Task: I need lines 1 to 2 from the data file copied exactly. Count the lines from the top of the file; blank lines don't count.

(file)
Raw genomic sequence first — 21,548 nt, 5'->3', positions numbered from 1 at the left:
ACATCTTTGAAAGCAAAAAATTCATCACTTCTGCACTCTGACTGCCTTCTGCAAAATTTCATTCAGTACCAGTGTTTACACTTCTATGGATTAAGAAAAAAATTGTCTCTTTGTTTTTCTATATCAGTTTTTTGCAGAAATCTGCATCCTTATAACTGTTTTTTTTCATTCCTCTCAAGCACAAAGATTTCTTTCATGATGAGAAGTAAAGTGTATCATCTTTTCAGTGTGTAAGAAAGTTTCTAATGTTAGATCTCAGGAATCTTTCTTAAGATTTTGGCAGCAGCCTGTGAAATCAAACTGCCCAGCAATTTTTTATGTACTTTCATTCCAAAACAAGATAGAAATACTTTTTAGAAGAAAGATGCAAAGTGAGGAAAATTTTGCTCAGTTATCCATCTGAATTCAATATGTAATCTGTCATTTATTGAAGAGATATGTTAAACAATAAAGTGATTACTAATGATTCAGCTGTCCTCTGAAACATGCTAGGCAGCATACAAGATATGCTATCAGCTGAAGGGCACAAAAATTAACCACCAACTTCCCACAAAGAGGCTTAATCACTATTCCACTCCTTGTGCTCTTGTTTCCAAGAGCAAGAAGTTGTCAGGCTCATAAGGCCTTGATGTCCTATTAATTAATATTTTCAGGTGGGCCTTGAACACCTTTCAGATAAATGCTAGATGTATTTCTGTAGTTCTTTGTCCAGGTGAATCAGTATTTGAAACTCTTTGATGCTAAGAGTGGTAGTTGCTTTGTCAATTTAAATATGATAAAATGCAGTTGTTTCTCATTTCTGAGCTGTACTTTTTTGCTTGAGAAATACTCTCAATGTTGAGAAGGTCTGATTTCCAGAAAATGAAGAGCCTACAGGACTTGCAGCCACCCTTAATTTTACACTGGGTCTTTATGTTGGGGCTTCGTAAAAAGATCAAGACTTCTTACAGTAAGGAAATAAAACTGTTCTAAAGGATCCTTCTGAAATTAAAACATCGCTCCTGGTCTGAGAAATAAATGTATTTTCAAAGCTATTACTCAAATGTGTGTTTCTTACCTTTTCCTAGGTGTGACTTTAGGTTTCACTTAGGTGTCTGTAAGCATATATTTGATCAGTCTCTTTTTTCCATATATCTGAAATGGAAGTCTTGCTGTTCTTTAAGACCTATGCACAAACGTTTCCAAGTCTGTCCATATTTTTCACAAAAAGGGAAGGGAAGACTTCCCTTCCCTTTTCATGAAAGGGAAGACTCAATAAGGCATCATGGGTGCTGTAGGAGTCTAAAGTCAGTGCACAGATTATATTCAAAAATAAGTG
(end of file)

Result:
Raw genomic sequence first — 21,548 nt, 5'->3', positions numbered from 1 at the left:
ACATCTTTGAAAGCAAAAAATTCATCACTTCTGCACTCTGACTGCCTTCTGCAAAATTTCATTCAGTACCAGTGTTTACACTTCTATGGATTAAGAAAAAAATTGTCTCTTTGTTTTTCTATATCAGTTTTTTGCAGAAATCTGCATCCTTATAACTGTTTTTTTTCATTCCTCTCAAGCACAAAGATTTCTTTCATGATGAGAAGTAAAGTGTATCATCTTTTCAGTGTGTAAGAAAGTTTCTAATGTTAGATCTCAGGAATCTTTCTTAAGATTTTGGCAGCAGCCTGTGAAATCAAACTGCCCAGCAATTTTTTATGTACTTTCATTCCAAAACAAGATAGAAATACTTTTTAGAAGAAAGATGCAAAGTGAGGAAAATTTTGCTCAGTTATCCATCTGAATTCAATATGTAATCTGTCATTTATTGAAGAGATATGTTAAACAATAAAGTGATTACTAATGATTCAGCTGTCCTCTGAAACATGCTAGGCAGCATACAAGATATGCTATCAGCTGAAGGGCACAAAAATTAACCACCAACTTCCCACAAAGAGGCTTAATCACTATTCCACTCCTTGTGCTCTTGTTTCCAAGAGCAAGAAGTTGTCAGGCTCATAAGGCCTTGATGTCCTATTAATTAATATTTTCAGGTGGGCCTTGAACACCTTTCAGATAAATGCTAGATGTATTTCTGTAGTTCTTTGTCCAGGTGAATCAGTATTTGAAACTCTTTGATGCTAAGAGTGGTAGTTGCTTTGTCAATTTAAATATGATAAAATGCAGTTGTTTCTCATTTCTGAGCTGTACTTTTTTGCTTGAGAAATACTCTCAATGTTGAGAAGGTCTGATTTCCAGAAAATGAAGAGCCTACAGGACTTGCAGCCACCCTTAATTTTACACTGGGTCTTTATGTTGGGGCTTCGTAAAAAGATCAAGACTTCTTACAGTAAGGAAATAAAACTGTTCTAAAGGATCCTTCTGAAATTAAAACATCGCTCCTGGTCTGAGAAATAAATGTATTTTCAAAGCTATTACTCAAATGTGTGTTTCTTACCTTTTCCTAGGTGTGACTTTAGGTTTCACTTAGGTGTCTGTAAGCATATATTTGATCAGTCTCTTTTTTCCATATATCTGAAATGGAAGTCTTGCTGTTCTTTAAGACCTATGCACAAACGTTTCCAAGTCTGTCCATATTTTTCACAAAAAGGGAAGGGAAGACTTCCCTTCCCTTTTCATGAAAGGGAAGACTCAATAAGGCATCATGGGTGCTGTAGGAGTCTAAAGTCAGTGCACAGATTATATTCAAAAATAAGTG